THE Conservative Party are to put a price cap on standard variable tariffs (SVTs) in their general election manifesto, promising to keep rates down at a time when providers have been mostly increasing them.
It's understood that the cap will a fixed one set by Ofgem, rather than a relative one proposed recently by such MPs as John Penrose.
However, while the cap is intended to help the 17 million energy customers currently on SVTs, the proposal has come in for criticism from energy providers, who claim that it may lead to higher prices overall and also to reduced competition.
And it has also drawn criticism for not guaranteeing that prices won't rise next year, since while a cap prevents fees from surpassing a fixed ceiling, it doesn't prevent them from rising to this same ceiling.
As has been rumoured for months, the price cap will come in the wake of rising energy prices, with those customers on more expensive SVTs experiencing the biggest increases.
These rises have been criticised by consumer groups and by the energy regulator Ofgem, who in February said there was no excuse for rising prices.
Given popular opposition, the Government had repeatedly hinted at some kind of intervention on prices, yet during a meeting with the Business Select Committee in April Energy Minister Greg Clark had been reluctant to provide any concrete details.
Now, however, the Conservative Party have revealed that a fixed price cap will be in their election manifesto.
While the details still haven't been entirely clarified, this will mean that Ofgem will be setting a limit on how much energy providers can charge customers on SVTs.
This limit will be calculated according to wholesale costs and other operating expenses faced by providers, and it was stated by Prime Minister Theresa May that it could save customers on the most expensive tariffs up to £100 a year.
However, while this may be welcome news for the 17 million people on SVTs, the move has been met with opposition from the energy industry.
The CEO of trade body Energy UK, Lawrence Slade, said, "I worry that all this competition that we are starting to see could go away, we have seen that in other markets".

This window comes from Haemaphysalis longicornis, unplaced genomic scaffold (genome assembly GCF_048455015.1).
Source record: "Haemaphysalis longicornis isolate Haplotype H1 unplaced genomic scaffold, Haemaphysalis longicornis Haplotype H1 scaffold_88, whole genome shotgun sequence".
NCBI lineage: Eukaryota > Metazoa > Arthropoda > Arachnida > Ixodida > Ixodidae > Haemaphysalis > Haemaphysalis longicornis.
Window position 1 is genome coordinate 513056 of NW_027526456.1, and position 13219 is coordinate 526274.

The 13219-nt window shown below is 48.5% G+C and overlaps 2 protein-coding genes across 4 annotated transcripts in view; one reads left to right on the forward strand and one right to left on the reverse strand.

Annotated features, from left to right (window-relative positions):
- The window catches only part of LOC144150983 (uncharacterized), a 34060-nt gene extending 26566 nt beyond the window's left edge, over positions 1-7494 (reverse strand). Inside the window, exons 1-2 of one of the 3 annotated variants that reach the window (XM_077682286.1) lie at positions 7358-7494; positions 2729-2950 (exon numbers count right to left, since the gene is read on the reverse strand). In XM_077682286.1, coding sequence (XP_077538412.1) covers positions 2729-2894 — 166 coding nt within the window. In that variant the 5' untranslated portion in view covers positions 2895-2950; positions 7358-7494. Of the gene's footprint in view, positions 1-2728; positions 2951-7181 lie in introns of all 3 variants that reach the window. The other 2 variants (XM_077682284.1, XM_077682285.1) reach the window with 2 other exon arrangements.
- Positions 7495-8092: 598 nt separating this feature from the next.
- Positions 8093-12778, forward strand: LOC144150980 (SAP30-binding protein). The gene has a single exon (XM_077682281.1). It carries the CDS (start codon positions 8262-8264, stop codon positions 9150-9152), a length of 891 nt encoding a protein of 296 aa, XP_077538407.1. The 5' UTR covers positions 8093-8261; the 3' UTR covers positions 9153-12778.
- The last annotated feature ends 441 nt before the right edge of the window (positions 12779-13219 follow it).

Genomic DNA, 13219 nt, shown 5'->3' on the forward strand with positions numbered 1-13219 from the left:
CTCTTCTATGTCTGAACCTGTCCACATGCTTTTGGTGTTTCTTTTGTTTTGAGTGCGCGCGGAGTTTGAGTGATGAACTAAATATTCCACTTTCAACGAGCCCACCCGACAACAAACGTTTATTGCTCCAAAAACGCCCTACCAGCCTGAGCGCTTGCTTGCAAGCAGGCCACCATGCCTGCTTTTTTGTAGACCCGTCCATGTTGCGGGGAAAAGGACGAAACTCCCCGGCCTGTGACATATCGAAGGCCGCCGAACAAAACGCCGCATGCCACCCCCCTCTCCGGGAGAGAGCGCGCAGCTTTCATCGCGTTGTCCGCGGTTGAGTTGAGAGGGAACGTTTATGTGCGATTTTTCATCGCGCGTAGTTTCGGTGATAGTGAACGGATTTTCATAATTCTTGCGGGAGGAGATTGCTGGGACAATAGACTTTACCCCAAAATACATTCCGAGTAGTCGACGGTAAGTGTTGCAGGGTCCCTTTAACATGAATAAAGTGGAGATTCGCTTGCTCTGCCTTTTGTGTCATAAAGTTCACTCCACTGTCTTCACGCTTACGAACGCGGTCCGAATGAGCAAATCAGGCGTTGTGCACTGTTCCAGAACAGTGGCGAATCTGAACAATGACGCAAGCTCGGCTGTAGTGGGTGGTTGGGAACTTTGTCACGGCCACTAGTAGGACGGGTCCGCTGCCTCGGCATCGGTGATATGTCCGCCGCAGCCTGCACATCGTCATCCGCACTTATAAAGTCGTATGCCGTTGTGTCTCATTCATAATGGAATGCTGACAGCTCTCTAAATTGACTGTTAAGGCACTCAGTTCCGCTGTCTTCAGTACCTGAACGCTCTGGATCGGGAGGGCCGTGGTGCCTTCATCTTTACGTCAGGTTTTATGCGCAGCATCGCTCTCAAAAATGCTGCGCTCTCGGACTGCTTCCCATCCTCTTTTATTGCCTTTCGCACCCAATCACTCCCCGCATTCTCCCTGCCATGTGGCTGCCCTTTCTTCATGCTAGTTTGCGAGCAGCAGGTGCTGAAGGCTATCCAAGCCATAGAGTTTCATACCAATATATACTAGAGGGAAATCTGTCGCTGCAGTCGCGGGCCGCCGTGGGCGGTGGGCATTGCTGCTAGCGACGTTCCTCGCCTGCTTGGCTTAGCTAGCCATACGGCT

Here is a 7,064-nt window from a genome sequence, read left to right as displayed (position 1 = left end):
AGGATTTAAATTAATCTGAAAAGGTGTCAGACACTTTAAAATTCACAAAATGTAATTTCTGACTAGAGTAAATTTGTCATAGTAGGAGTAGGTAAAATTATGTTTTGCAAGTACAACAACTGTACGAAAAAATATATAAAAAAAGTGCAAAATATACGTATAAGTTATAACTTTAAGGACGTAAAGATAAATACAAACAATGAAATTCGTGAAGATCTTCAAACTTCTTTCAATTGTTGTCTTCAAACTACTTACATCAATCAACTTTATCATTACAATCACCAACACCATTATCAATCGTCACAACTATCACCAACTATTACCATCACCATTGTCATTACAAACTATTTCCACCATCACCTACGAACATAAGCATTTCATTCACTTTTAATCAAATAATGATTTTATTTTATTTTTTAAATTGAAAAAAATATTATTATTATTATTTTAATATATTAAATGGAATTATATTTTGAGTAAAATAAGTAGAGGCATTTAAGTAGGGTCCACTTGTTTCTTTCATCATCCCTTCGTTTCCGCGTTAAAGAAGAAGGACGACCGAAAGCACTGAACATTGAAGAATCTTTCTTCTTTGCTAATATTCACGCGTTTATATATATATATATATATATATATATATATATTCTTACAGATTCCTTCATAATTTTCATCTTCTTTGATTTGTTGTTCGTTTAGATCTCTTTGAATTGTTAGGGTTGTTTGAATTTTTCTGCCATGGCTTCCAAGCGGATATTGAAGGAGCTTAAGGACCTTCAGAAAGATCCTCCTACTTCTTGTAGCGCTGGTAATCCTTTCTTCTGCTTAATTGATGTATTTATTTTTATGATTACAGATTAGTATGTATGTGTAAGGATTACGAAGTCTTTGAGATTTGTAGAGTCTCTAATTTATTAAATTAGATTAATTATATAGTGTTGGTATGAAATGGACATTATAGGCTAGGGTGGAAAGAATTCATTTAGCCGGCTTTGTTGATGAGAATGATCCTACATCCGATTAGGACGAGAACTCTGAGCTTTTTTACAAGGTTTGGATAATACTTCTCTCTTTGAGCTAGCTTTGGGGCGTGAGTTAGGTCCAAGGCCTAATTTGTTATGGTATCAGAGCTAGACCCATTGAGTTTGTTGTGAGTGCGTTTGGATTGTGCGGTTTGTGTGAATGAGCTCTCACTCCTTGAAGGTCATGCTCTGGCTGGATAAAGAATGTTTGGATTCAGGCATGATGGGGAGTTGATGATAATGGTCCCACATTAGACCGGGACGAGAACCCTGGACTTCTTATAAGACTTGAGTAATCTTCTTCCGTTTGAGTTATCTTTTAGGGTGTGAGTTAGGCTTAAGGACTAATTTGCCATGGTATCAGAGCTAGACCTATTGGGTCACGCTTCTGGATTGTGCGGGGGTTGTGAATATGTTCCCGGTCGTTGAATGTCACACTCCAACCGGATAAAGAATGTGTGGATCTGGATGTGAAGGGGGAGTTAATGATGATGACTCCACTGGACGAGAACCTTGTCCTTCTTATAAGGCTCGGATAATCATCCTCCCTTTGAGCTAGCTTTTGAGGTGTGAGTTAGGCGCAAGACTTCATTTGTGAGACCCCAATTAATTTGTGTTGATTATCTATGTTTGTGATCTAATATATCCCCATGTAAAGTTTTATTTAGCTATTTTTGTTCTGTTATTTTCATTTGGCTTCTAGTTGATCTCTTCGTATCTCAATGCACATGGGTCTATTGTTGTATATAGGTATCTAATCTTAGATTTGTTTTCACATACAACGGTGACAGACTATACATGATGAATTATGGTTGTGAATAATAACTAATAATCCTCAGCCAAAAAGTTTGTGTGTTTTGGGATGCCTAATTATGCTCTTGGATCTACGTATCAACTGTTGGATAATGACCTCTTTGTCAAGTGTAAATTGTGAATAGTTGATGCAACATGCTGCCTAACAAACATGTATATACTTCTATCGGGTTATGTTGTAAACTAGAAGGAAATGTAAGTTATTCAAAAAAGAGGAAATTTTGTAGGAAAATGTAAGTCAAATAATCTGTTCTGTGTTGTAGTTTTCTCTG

Mr Slade also cautioned that investment in energy networks may decrease if bills are limited, while British Gas owner Centrica warned that the experience of other nations revealed that caps actually cause average energy prices to rise rather than fall.
This is partly because providers increase other tariffs in order to compensate for caps. Yet it's also likely because, in response to a cap, providers simply push their prices to the maximum limit, as happened in 2006 when the Office for Fair Trading set a £12 limit on certain credit card penalties.
It was in response to such a possibility that Ed Miliband - the former Labour leader who proposed an energy price freeze (not a cap) in the 2015 general election - asked Greg Clark if the Government could guarantee that SVTs wouldn't rise again next year under the promised cap.
.@GClarkUK As far as I can tell, no guarantee that energy prices won't rise next year under Tory policy. Is that right? Asking for a friend.- Ed Miliband (@Ed_Miliband) 9 May 2017
However, while the cap has attracted criticism and praise on various sides of the debate, its details still haven't been finalised, and may potentially change before being published in the Conservative manifesto.
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